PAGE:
British forces should not be above the law when it comes to torture, says Amnesty
Responding to reports that Prime Minister, Theresa May, and Defence Secretary, Michael Fallon, will today announce that the UK will introduce a presumption to derogate from its obligations under the European Convention on Human Rights in any future international conflict, Amnesty International UK’s Head of Policy and Government Affairs Allan Hogarth said:
"No legal manoeuvring means the UK can avoid its obligations to make sure soldiers operating abroad don’t carry out human rights abuses such as torture. As the Government well knows, it has an obligation to ensure that credible allegations of serious abuse carried out by members of its own armed forces are properly investigated.
“Our armed forces do a hard and dangerous job, but that doesn't mean they are or should be above the law. Suggesting that we should always automatically derogate from our human rights obligations whenever the military operates indicates the government doesn't understand that would mean taking rights away from soldiers as well.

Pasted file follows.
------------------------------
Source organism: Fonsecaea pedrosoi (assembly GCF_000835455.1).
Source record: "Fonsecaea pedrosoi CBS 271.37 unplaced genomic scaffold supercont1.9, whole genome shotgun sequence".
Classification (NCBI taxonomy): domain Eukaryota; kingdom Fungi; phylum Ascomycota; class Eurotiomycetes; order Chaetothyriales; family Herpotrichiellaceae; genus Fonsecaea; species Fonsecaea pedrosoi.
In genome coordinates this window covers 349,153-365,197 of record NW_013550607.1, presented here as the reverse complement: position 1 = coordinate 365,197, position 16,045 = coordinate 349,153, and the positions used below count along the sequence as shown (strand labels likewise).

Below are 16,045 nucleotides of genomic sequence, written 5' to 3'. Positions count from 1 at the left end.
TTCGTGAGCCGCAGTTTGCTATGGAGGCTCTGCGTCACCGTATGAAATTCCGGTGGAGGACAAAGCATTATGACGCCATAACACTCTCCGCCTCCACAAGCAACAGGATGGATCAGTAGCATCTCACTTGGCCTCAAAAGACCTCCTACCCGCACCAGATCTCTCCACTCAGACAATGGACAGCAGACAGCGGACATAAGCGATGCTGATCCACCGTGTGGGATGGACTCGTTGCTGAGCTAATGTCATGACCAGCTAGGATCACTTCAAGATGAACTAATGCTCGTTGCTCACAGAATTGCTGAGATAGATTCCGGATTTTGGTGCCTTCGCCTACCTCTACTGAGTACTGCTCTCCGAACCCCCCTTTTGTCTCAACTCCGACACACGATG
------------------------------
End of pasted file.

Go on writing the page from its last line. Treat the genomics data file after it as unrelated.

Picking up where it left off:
"Instead of reducing accountability in anticipation of things going wrong, it's absolutely vital that all members of the armed forces are given the right training and support to prevent abuses occurring in the first place. Tragically, we know from cases like that of the Basra hotel receptionist Baha Mousa who was tortured to death, that training systems fell short, and UK troops carried out acts of cruelty and abuse which the normal military justice system could not address.
“Rather than try to brush these under the carpet, it's vital the Government takes steps to get to the bottom of any systemic issues. This includes looking at what went wrong and how to stop it happening again.
“We often hear that our armed forces are among the best in the world. Surely it's not beyond the capability of those leading our military to ensure that our training and investigation systems are also some of the best in the world."